Given that the International Association on the Study of Pain (IASP) definition of pain is an “unpleasant sensory and emotional experience8, 9”, self-report, although subjective, is currently the gold standard for the assessment of pain. In drug development and clinical treatment, researchers and clinicians rely on self-reporting of pain (alongside other indicators of quality of life) to evaluate a patient's condition and the success of treatment. Nevertheless, diverse groups — including patients, researchers, clinicians, pharmaceutical and medical device companies, insurers and the legal community — seek methods for evaluating chronic pain besides self- reporting. Patients seek objective testing to demonstrate the reality of an invisible condition that is sometimes subject to doubt, researchers seek brain imaging markers that provide scientific, diagnostic and prognostic information that cannot be provided by patient self-reporting, and legal representatives and officials seek techniques to supplement self-reporting and objectively support or challenge claims related to chronic pain.

    Brain imaging technologies, including functional MRI (fMRI), PET, EEG and magnetoencephalography (MEG), have the potential to provide objective measurements of patterns of brain activity that underlie perceptual experiences (Box 1). Consequently, some people are looking to brain imaging to provide a window into the experience of chronic pain, particularly because testimony based on fMRI was deemed to be admissible as evidence of pain in a 2015 state trial court in the USA10, 11. This case was highly publicized, although the judgement was not published so no legal precedent was set, and the grounds on which the fMRI evidence was admitted were criticized by established experts in brain imaging studies of pain10, 11.
    Last edited by Jo Bowyer; 12-09-2017, 08:19 PM.
    Jo Bowyer
    Chartered Physiotherapist Registered Osteopath.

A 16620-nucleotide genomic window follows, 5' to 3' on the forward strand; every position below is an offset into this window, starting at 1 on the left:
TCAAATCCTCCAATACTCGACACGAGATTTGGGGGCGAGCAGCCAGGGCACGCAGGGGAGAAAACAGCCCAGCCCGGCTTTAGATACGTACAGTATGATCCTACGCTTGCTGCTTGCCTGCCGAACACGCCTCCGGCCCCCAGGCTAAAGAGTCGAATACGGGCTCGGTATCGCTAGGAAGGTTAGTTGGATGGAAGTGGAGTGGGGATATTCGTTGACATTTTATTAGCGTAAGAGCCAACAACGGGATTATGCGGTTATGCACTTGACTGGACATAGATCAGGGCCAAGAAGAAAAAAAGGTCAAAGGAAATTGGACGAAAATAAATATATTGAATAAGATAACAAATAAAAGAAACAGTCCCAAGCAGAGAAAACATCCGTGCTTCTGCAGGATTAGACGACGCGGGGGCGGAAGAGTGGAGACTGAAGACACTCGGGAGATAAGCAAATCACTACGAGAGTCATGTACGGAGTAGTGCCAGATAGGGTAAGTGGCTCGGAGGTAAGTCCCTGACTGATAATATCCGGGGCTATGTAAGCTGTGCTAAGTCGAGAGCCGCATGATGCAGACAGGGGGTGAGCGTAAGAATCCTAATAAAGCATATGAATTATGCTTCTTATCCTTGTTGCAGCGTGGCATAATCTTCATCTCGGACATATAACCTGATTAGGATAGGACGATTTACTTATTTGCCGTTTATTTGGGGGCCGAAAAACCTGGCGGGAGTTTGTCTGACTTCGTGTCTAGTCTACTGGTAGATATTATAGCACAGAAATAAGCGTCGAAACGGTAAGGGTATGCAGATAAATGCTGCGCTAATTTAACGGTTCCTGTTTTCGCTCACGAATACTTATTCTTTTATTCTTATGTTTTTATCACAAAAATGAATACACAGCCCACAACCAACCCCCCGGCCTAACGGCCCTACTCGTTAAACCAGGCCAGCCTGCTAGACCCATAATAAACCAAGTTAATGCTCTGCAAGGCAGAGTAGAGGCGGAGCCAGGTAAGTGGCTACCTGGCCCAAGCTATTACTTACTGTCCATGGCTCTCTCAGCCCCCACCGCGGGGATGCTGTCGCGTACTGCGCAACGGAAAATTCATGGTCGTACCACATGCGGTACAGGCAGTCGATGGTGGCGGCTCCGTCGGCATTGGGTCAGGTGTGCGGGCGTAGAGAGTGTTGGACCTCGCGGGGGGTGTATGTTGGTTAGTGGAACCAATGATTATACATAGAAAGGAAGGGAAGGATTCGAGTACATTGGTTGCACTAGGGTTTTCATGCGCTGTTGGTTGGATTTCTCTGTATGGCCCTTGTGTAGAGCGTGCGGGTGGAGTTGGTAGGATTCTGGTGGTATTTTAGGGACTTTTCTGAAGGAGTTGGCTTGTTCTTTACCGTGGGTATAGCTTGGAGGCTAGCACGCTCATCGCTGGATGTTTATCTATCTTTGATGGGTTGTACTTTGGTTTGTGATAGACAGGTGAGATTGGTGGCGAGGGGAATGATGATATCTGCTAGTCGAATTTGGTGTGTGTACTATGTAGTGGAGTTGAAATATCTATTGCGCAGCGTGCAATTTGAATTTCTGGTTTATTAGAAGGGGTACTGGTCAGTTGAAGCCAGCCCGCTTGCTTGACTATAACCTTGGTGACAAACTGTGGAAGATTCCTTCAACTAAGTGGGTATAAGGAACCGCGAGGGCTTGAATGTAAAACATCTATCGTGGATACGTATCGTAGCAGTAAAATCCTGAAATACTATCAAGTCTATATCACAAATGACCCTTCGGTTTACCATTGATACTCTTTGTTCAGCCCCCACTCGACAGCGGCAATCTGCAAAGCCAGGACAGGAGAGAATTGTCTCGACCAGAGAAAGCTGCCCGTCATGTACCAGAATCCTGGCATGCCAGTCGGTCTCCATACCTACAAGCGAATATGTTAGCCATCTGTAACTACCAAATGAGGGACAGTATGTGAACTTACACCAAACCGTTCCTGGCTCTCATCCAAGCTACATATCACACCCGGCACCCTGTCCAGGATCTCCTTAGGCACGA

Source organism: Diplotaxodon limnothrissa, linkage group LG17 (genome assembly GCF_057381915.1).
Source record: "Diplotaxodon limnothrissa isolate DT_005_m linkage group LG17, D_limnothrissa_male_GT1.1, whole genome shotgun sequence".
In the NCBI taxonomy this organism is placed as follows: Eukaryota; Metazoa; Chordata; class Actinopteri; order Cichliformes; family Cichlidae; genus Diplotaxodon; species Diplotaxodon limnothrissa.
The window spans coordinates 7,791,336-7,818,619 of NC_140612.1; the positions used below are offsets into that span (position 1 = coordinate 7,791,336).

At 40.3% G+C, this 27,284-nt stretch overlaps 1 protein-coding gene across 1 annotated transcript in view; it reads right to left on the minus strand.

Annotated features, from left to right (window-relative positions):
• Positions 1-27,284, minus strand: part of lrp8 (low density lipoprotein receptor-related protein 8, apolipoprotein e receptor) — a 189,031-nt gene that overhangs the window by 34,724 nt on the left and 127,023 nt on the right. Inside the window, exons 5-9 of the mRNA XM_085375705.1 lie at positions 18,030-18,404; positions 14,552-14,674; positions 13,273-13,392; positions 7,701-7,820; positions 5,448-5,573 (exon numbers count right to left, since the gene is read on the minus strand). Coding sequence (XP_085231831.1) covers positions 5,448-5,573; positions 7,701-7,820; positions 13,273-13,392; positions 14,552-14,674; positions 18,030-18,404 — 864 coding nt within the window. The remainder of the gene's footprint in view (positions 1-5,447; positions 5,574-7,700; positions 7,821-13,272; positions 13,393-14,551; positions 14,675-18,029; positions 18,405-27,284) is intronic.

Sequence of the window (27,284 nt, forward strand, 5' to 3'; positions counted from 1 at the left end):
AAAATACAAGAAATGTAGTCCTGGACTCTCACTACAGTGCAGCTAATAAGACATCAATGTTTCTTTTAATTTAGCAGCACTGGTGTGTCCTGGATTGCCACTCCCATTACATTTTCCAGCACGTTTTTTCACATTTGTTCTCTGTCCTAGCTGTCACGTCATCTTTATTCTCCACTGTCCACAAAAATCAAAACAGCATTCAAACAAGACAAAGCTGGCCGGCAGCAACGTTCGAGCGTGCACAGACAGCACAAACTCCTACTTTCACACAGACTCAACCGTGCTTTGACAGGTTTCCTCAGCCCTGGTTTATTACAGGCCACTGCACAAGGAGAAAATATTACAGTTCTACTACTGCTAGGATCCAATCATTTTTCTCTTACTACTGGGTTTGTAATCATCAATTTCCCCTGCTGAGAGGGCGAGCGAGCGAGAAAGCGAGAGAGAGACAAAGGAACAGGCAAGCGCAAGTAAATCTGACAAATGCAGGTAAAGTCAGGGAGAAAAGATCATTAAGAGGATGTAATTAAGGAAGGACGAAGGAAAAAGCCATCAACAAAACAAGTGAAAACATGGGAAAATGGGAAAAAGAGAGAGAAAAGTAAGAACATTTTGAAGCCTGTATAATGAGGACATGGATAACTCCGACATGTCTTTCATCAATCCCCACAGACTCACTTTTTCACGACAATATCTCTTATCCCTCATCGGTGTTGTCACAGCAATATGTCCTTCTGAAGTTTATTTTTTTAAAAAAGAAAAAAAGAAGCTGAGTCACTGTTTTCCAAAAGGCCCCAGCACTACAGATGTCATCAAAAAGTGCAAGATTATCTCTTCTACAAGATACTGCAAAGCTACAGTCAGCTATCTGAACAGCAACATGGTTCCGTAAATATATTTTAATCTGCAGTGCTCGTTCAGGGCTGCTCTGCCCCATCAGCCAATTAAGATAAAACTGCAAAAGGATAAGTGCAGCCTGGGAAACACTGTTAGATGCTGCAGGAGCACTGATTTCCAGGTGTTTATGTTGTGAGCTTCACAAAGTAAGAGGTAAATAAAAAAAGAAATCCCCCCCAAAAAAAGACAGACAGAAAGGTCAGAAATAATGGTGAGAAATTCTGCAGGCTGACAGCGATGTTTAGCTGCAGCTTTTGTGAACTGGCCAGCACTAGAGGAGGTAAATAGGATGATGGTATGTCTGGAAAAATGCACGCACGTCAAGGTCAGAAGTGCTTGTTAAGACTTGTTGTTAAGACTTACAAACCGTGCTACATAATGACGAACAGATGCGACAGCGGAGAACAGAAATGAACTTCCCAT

"Out beyond ideas of wrongdoing and rightdoing,there is a field. I'll meet you there." Rumi

  • #2
    I find this quite an interesting one, working with a lot of people with work injuries. It's a system that endeavours to quantify everything with objective measures. As it says "self-report, although subjective, is currently the gold standard for the assessment of pain", but from a medico-legal point of view, that often isn't enough. One more than one occasion I have been asked directly by third parties "do you believe this person is in as much pain as they say?", or basically do I think they are lying about their pain. Anecdotally, I find there are few people who see me who are consciously making up their pain, though I'm sure it happens. Some may exaggerate their pain, but once again, is this a conscious decision?

    My job isn't to decide if the person in front of me is in pain, it is to understand why they are reporting the pain they are, and to the best of my ability help them through it.

    This case was highly publicized, although the judgement was not published so no legal precedent was set, and the grounds on which the fMRI evidence was admitted were criticized by established experts in brain imaging studies of pain
    IF one day a precedent is set, it could be very interesting. Not necessarily in a good way.
    Ben